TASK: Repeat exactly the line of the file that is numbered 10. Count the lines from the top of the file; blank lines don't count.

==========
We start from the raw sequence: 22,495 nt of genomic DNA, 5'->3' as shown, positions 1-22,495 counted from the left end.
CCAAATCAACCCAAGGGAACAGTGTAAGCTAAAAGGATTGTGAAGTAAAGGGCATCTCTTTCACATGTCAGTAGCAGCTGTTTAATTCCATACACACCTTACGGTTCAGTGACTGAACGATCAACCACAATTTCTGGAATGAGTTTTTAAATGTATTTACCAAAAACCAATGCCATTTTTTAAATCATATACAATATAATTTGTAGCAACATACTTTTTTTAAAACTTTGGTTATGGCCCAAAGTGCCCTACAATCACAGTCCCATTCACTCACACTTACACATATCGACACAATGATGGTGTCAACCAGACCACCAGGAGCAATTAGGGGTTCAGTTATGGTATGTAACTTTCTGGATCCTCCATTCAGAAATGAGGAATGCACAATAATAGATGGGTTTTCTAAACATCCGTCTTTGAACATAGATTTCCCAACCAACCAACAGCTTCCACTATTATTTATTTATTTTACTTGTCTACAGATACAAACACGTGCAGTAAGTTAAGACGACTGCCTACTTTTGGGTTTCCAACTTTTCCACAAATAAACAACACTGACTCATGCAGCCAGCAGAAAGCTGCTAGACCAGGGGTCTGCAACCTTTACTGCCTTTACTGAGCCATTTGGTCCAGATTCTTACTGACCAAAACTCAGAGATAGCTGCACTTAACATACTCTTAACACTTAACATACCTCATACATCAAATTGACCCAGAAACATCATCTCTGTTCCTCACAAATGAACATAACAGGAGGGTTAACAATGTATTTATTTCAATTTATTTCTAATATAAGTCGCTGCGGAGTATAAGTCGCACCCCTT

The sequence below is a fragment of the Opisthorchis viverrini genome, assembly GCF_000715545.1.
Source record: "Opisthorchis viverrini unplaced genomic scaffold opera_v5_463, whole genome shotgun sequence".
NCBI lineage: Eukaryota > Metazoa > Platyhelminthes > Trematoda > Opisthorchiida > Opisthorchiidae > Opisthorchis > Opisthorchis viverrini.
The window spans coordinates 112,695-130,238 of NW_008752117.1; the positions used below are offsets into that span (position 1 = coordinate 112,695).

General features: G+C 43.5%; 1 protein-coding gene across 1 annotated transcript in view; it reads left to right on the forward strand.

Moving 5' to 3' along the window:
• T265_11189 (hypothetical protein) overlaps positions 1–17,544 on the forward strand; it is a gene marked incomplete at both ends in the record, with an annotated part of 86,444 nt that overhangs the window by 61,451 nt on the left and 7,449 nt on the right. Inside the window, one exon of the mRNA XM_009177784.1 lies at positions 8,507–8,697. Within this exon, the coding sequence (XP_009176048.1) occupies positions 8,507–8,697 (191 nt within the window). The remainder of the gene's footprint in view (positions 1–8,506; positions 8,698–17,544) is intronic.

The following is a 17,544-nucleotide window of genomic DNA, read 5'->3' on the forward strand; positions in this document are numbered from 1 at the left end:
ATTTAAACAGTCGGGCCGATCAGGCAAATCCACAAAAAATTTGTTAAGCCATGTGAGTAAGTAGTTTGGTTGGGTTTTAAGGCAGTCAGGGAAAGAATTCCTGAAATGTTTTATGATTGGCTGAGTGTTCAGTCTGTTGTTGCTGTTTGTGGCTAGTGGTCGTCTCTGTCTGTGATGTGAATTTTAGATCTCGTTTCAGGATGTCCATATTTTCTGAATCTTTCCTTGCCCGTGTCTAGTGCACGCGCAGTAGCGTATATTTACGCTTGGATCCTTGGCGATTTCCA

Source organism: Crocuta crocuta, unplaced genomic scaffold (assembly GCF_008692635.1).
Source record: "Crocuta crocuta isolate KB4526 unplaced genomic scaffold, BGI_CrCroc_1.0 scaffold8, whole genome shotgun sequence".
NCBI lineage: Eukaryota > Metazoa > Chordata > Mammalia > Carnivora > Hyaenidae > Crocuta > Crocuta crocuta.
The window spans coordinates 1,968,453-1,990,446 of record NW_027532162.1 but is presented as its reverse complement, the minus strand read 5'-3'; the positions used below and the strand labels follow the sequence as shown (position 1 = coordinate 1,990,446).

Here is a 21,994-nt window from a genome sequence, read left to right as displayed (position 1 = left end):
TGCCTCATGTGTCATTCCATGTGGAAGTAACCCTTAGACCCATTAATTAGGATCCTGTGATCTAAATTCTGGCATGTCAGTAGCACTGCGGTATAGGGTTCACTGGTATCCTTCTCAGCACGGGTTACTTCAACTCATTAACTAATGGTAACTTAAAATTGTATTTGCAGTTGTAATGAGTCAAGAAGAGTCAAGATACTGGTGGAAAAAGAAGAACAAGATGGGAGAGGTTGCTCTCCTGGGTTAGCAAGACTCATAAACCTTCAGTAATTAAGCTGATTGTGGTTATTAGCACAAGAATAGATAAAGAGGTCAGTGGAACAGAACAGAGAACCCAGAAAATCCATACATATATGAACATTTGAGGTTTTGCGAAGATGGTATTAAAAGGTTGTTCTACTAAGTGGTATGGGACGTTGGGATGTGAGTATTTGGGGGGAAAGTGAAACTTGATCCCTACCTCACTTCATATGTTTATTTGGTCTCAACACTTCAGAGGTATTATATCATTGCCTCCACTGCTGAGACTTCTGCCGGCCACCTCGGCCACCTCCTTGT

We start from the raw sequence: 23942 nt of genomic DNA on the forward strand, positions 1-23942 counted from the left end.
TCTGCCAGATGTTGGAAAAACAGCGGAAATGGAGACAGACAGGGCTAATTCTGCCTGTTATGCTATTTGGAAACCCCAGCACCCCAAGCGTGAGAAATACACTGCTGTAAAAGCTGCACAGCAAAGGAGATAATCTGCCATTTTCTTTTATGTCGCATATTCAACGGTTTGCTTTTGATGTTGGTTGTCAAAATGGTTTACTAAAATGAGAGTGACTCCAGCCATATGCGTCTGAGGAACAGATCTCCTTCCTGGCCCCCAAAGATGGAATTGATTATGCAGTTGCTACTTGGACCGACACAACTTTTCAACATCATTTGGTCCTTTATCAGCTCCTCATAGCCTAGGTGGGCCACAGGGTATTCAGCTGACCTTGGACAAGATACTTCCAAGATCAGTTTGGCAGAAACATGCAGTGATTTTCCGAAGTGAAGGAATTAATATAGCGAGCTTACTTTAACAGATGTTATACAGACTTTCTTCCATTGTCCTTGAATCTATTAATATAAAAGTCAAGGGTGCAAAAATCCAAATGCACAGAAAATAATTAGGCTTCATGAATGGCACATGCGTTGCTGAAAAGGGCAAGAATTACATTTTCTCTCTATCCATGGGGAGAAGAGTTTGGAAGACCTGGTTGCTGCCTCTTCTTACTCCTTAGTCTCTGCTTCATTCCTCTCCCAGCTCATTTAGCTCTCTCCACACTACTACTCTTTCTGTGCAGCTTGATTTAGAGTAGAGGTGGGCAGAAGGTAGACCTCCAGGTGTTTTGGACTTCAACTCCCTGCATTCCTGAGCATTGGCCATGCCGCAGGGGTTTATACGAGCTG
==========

The following is a 17,544-nucleotide window of genomic DNA, read 5'->3' on the forward strand; positions in this document are numbered from 1 at the left end: